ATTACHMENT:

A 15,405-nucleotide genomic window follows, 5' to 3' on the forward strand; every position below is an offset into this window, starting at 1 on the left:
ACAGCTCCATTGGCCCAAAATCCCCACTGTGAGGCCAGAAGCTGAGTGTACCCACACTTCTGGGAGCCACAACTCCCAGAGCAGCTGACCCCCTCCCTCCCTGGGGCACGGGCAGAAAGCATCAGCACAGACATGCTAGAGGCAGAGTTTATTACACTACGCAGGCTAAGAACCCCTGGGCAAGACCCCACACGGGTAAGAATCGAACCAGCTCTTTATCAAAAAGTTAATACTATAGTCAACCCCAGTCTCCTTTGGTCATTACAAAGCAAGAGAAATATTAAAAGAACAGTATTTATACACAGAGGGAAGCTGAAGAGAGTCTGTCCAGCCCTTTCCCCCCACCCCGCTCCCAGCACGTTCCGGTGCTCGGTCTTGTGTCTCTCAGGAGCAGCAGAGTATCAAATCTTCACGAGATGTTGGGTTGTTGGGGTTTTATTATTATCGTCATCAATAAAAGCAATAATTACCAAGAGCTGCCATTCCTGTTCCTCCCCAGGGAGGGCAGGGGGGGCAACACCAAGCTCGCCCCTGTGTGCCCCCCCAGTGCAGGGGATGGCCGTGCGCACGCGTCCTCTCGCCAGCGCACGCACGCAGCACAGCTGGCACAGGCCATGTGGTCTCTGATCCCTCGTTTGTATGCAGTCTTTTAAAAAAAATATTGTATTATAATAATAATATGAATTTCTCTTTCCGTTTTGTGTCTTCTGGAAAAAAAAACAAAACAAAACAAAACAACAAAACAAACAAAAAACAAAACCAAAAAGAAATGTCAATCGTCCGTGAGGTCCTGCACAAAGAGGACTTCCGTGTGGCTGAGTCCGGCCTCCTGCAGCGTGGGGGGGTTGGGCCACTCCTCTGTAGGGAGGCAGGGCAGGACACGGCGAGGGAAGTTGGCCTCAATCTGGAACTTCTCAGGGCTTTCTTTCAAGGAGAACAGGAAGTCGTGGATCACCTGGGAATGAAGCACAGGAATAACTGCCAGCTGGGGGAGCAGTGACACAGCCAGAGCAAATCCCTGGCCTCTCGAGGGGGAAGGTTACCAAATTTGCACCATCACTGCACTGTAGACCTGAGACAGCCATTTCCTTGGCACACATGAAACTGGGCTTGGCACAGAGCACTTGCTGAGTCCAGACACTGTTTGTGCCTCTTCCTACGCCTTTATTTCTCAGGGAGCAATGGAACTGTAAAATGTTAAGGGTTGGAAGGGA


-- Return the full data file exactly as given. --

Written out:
A 15,405-nucleotide genomic window follows, 5' to 3' on the forward strand; every position below is an offset into this window, starting at 1 on the left:
ACAGCTCCATTGGCCCAAAATCCCCACTGTGAGGCCAGAAGCTGAGTGTACCCACACTTCTGGGAGCCACAACTCCCAGAGCAGCTGACCCCCTCCCTCCCTGGGGCACGGGCAGAAAGCATCAGCACAGACATGCTAGAGGCAGAGTTTATTACACTACGCAGGCTAAGAACCCCTGGGCAAGACCCCACACGGGTAAGAATCGAACCAGCTCTTTATCAAAAAGTTAATACTATAGTCAACCCCAGTCTCCTTTGGTCATTACAAAGCAAGAGAAATATTAAAAGAACAGTATTTATACACAGAGGGAAGCTGAAGAGAGTCTGTCCAGCCCTTTCCCCCCACCCCGCTCCCAGCACGTTCCGGTGCTCGGTCTTGTGTCTCTCAGGAGCAGCAGAGTATCAAATCTTCACGAGATGTTGGGTTGTTGGGGTTTTATTATTATCGTCATCAATAAAAGCAATAATTACCAAGAGCTGCCATTCCTGTTCCTCCCCAGGGAGGGCAGGGGGGGCAACACCAAGCTCGCCCCTGTGTGCCCCCCCAGTGCAGGGGATGGCCGTGCGCACGCGTCCTCTCGCCAGCGCACGCACGCAGCACAGCTGGCACAGGCCATGTGGTCTCTGATCCCTCGTTTGTATGCAGTCTTTTAAAAAAAATATTGTATTATAATAATAATATGAATTTCTCTTTCCGTTTTGTGTCTTCTGGAAAAAAAAACAAAACAAAACAAAACAACAAAACAAACAAAAAACAAAACCAAAAAGAAATGTCAATCGTCCGTGAGGTCCTGCACAAAGAGGACTTCCGTGTGGCTGAGTCCGGCCTCCTGCAGCGTGGGGGGGTTGGGCCACTCCTCTGTAGGGAGGCAGGGCAGGACACGGCGAGGGAAGTTGGCCTCAATCTGGAACTTCTCAGGGCTTTCTTTCAAGGAGAACAGGAAGTCGTGGATCACCTGGGAATGAAGCACAGGAATAACTGCCAGCTGGGGGAGCAGTGACACAGCCAGAGCAAATCCCTGGCCTCTCGAGGGGGAAGGTTACCAAATTTGCACCATCACTGCACTGTAGACCTGAGACAGCCATTTCCTTGGCACACATGAAACTGGGCTTGGCACAGAGCACTTGCTGAGTCCAGACACTGTTTGTGCCTCTTCCTACGCCTTTATTTCTCAGGGAGCAATGGAACTGTAAAATGTTAAGGGTTGGAAGGGA